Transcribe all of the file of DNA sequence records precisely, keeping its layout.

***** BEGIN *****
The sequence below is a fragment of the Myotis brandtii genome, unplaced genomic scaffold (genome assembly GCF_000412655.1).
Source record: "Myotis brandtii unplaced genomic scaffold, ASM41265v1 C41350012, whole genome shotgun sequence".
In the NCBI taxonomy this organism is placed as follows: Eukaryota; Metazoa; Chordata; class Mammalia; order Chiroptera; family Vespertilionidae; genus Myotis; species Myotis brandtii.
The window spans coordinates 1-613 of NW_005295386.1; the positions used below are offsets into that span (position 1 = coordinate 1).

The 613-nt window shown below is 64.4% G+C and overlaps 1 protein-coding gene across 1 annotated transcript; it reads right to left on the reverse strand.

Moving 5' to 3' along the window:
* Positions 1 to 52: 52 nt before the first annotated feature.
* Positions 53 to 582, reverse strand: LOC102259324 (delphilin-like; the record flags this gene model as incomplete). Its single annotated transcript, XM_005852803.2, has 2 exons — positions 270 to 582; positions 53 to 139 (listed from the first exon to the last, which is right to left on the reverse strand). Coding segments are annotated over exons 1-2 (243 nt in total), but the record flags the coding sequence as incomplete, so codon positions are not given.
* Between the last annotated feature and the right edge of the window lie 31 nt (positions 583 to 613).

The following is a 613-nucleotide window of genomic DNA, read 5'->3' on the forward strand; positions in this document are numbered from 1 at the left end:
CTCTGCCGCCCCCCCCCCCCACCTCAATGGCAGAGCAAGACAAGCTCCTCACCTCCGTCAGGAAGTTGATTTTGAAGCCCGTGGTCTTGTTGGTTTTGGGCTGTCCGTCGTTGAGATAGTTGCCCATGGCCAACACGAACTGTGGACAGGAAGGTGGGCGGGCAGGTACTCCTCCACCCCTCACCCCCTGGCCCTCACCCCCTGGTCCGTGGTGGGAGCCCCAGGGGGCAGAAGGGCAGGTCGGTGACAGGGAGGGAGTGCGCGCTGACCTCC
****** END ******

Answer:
The sequence below is a fragment of the Myotis brandtii genome, unplaced genomic scaffold (genome assembly GCF_000412655.1).
Source record: "Myotis brandtii unplaced genomic scaffold, ASM41265v1 C41350012, whole genome shotgun sequence".
In the NCBI taxonomy this organism is placed as follows: Eukaryota; Metazoa; Chordata; class Mammalia; order Chiroptera; family Vespertilionidae; genus Myotis; species Myotis brandtii.
The window spans coordinates 1-613 of NW_005295386.1; the positions used below are offsets into that span (position 1 = coordinate 1).

The 613-nt window shown below is 64.4% G+C and overlaps 1 protein-coding gene across 1 annotated transcript; it reads right to left on the reverse strand.

Moving 5' to 3' along the window:
* Positions 1 to 52: 52 nt before the first annotated feature.
* Positions 53 to 582, reverse strand: LOC102259324 (delphilin-like; the record flags this gene model as incomplete). Its single annotated transcript, XM_005852803.2, has 2 exons — positions 270 to 582; positions 53 to 139 (listed from the first exon to the last, which is right to left on the reverse strand). Coding segments are annotated over exons 1-2 (243 nt in total), but the record flags the coding sequence as incomplete, so codon positions are not given.
* Between the last annotated feature and the right edge of the window lie 31 nt (positions 583 to 613).

The following is a 613-nucleotide window of genomic DNA, read 5'->3' on the forward strand; positions in this document are numbered from 1 at the left end:
CTCTGCCGCCCCCCCCCCCCACCTCAATGGCAGAGCAAGACAAGCTCCTCACCTCCGTCAGGAAGTTGATTTTGAAGCCCGTGGTCTTGTTGGTTTTGGGCTGTCCGTCGTTGAGATAGTTGCCCATGGCCAACACGAACTGTGGACAGGAAGGTGGGCGGGCAGGTACTCCTCCACCCCTCACCCCCTGGCCCTCACCCCCTGGTCCGTGGTGGGAGCCCCAGGGGGCAGAAGGGCAGGTCGGTGACAGGGAGGGAGTGCGCGCTGACCTCC